Strateg. Environ. 17, 455–466. doi:10.1002/bse.607

Shao, J., Taisch, M., Ortega-Mier, M., 2016. A grey-DEcision-MAking Trial and Evaluation Laboratory
(DEMATEL) analysis on the barriers between environmentally friendly products and consumers:
Practitioners’ viewpoints on the European automobile industry. J. Clean. Prod. 112, 3185–3194.
doi:10.1016/j.jclepro.2015.10.113

Sharifzadegan, M.H., Gollar, P.J., Azizi, H., 2011. Assessing the strategic plan of Tehran by sustainable
development approach, using the method of “strategic Environmental Assessment (SEA),” in:
Procedia Engineering. pp. 186–195. doi:10.1016/j.proeng.2011.11.2003

Shi, L., Wu, K.J., Tseng, M.L., 2017. Improving corporate sustainable development by using an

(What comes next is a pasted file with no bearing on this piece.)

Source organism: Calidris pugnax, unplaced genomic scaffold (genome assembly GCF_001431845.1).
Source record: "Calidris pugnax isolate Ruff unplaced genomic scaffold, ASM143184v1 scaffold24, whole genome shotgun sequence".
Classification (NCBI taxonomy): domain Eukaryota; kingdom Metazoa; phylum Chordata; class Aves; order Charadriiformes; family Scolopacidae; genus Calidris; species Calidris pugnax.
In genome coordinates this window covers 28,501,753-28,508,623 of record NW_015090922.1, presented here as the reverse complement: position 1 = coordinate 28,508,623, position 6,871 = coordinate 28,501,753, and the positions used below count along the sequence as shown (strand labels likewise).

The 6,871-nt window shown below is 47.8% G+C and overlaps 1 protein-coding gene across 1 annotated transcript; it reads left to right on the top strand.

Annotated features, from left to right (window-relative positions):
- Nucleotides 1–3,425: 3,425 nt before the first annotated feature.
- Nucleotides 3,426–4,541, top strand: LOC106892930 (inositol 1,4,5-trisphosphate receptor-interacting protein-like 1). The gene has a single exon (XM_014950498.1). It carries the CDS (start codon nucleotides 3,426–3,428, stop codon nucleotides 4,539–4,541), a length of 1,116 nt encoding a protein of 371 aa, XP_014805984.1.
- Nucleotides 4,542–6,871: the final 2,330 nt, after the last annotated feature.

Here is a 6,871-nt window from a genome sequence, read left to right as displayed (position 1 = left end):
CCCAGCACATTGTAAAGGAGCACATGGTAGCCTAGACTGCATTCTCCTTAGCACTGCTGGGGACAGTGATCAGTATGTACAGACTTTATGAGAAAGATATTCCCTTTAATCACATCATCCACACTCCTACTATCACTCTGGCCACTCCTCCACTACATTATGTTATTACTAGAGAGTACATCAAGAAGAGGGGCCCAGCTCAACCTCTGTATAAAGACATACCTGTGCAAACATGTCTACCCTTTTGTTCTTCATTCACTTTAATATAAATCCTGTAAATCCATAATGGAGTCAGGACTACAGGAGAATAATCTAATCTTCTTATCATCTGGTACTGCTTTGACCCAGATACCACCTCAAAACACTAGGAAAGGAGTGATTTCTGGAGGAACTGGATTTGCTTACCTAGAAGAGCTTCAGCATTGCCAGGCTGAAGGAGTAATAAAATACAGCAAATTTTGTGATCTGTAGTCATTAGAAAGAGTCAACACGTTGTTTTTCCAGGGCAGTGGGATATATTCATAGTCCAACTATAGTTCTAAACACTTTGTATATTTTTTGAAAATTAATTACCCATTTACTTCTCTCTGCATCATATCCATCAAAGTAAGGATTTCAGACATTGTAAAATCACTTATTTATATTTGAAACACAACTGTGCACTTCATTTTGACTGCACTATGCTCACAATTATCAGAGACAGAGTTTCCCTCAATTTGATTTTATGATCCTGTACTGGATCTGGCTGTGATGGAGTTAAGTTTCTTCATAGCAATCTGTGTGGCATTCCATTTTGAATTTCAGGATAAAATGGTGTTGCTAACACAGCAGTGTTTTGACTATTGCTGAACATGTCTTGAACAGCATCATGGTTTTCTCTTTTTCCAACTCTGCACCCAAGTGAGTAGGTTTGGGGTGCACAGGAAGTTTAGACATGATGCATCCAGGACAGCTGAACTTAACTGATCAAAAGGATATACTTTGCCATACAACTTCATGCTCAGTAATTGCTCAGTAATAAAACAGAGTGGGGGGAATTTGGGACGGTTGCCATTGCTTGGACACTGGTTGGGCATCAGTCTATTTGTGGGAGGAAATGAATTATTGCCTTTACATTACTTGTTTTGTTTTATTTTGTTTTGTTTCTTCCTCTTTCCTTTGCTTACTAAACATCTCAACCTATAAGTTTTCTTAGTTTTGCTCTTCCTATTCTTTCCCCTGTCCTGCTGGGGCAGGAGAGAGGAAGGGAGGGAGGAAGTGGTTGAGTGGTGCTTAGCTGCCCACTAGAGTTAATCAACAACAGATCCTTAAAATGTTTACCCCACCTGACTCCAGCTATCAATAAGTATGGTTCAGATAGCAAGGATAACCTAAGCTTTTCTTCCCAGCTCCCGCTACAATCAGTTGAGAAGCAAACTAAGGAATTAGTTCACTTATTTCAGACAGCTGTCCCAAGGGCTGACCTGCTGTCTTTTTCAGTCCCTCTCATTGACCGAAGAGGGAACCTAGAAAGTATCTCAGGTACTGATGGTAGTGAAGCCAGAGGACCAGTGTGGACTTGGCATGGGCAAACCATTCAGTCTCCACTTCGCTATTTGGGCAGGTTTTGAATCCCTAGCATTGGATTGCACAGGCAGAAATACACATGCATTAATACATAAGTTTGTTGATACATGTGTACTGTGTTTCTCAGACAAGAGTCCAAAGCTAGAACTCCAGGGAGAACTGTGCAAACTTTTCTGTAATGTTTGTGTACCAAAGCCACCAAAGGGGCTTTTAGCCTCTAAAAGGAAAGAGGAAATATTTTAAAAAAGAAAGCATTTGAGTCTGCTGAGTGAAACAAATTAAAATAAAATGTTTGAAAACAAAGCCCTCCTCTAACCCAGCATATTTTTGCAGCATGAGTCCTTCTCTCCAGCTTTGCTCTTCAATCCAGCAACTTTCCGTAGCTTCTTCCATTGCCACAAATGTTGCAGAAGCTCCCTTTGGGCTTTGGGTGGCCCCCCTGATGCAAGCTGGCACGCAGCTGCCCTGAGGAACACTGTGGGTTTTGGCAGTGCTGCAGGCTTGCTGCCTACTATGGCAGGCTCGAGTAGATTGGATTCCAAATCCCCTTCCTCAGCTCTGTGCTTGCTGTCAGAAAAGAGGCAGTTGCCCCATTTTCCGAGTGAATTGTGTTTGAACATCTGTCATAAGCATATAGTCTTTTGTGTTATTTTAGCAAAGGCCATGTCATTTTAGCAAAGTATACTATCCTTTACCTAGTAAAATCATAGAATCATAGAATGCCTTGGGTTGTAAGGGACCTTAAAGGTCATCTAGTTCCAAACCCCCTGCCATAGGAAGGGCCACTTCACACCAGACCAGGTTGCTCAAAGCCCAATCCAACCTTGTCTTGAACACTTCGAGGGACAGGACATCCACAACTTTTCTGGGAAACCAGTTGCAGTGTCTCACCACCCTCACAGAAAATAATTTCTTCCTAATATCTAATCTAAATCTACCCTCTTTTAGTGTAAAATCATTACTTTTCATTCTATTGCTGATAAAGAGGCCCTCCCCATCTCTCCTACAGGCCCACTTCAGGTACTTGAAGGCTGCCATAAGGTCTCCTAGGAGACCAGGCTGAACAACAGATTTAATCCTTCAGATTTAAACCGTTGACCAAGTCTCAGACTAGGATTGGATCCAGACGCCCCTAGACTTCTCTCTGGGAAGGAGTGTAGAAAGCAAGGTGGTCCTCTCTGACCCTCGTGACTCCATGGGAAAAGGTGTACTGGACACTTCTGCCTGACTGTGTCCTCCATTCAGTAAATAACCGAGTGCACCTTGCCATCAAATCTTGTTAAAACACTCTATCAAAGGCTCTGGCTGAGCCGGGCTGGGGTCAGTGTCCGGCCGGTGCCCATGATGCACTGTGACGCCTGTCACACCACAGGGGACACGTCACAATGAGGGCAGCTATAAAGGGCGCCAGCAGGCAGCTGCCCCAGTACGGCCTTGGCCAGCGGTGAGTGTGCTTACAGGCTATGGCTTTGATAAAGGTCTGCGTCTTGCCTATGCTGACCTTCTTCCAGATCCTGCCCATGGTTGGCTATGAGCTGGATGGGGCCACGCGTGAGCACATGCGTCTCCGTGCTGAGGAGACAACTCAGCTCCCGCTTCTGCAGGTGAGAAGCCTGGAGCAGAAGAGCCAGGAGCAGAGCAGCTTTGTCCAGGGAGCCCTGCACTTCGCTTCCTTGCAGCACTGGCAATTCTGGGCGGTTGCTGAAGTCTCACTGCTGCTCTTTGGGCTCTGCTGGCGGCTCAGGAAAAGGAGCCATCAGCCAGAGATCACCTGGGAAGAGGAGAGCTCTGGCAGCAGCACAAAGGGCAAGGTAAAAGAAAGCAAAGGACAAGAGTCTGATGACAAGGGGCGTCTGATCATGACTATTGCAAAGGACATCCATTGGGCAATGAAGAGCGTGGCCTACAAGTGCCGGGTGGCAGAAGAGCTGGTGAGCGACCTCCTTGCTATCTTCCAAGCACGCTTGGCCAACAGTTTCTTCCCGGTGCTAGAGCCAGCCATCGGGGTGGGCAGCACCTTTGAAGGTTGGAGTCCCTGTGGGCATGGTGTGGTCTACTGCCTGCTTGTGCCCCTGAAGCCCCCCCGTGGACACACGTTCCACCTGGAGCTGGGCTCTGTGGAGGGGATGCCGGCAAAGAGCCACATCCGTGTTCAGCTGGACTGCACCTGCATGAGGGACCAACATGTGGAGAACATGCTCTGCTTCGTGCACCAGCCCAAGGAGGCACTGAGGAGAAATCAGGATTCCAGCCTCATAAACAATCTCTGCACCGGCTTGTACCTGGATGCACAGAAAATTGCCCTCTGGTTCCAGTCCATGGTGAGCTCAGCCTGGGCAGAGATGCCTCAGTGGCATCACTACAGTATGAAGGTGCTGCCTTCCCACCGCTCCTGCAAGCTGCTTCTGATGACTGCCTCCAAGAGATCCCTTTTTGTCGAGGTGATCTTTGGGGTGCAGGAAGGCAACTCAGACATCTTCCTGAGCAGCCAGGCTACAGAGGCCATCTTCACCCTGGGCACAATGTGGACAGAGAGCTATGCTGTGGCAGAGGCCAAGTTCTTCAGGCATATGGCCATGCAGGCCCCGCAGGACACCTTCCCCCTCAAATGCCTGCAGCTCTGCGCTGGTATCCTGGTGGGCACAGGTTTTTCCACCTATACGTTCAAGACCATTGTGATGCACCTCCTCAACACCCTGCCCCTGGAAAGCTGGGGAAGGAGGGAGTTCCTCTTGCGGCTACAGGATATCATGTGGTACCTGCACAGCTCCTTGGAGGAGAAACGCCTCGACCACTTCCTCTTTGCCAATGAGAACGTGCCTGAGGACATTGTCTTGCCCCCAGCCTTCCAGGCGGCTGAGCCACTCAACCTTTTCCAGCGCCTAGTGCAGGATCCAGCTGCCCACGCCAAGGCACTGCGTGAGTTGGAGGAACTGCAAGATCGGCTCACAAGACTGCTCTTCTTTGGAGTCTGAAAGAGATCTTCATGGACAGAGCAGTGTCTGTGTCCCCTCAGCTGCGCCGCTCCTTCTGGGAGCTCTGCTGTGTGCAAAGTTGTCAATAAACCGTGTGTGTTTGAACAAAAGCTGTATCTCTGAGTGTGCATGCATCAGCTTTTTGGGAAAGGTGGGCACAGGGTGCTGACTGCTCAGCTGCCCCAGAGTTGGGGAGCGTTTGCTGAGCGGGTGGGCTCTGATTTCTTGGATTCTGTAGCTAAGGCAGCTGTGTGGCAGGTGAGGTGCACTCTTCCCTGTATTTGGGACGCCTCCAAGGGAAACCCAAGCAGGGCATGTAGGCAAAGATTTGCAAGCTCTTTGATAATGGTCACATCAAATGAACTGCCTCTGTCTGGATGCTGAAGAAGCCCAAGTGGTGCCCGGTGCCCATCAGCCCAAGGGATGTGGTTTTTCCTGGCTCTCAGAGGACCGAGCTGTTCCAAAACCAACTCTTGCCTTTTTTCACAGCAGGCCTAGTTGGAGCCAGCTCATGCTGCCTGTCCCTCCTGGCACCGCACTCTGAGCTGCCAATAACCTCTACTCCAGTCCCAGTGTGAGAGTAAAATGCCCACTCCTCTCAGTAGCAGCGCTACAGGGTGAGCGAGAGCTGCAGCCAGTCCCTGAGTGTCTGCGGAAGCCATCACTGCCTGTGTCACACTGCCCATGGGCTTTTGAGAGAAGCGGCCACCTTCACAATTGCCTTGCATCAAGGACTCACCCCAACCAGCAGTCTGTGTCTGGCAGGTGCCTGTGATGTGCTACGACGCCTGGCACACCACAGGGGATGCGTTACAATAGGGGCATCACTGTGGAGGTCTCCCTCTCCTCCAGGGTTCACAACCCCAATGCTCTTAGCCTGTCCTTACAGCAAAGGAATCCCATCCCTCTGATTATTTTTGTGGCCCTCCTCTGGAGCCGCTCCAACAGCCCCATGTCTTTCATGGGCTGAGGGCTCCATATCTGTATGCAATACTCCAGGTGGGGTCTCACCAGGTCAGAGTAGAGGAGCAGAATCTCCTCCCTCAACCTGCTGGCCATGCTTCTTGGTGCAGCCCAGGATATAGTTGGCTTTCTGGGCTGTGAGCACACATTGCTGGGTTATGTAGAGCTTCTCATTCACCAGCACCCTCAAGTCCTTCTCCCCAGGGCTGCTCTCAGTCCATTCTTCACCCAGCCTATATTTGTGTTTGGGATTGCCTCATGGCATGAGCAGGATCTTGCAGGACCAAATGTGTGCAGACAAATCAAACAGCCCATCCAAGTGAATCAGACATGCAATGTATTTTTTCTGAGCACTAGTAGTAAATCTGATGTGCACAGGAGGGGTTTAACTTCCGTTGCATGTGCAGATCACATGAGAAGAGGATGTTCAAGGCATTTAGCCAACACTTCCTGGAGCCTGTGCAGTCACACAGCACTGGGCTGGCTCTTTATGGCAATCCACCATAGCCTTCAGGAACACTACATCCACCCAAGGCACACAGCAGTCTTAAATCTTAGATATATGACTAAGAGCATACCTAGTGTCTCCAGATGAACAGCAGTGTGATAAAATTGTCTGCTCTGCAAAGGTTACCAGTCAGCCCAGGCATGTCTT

interdependent closed-loop hierarchical structure. Resour. Conserv. Recycl. 119, 24–35.

34
ACCEPTED MANUSCRIPT

doi:10.1016/j.resconrec.2016.08.014

Shieh, J.-I., Wu, H.-H., Huang, K.-K., 2010. A DEMATEL method in identifying key success factors of
hospital service quality. Knowledge-Based Syst. 23, 277–282. doi:10.1016/j.knosys.2010.01.013

Shrivastava, P., 1995. THE ROLE OF CORPORATIONS IN ACHIEVING ECOLOGICAL


SUSTAINABILITY. Acad. Manag. Rev. 20, 936–960. doi:10.5465/AMR.1995.9512280026

Stenberg, A.-C., 2007. Green ideas travelling across organizational boundaries. Build. Res. Inf. 35, 501–
513. doi:10.1080/09613210601132603

Su, C.-M., Horng, D.-J., Tseng, M.-L., Chiu, A.S.F., Wu, K.-J., Chen, H.-P., 2015. Improving sustainable
supply chain management using a novel hierarchical grey-DEMATEL approach. J. Clean. Prod.
134, 469–481. doi:10.1016/j.jclepro.2015.05.080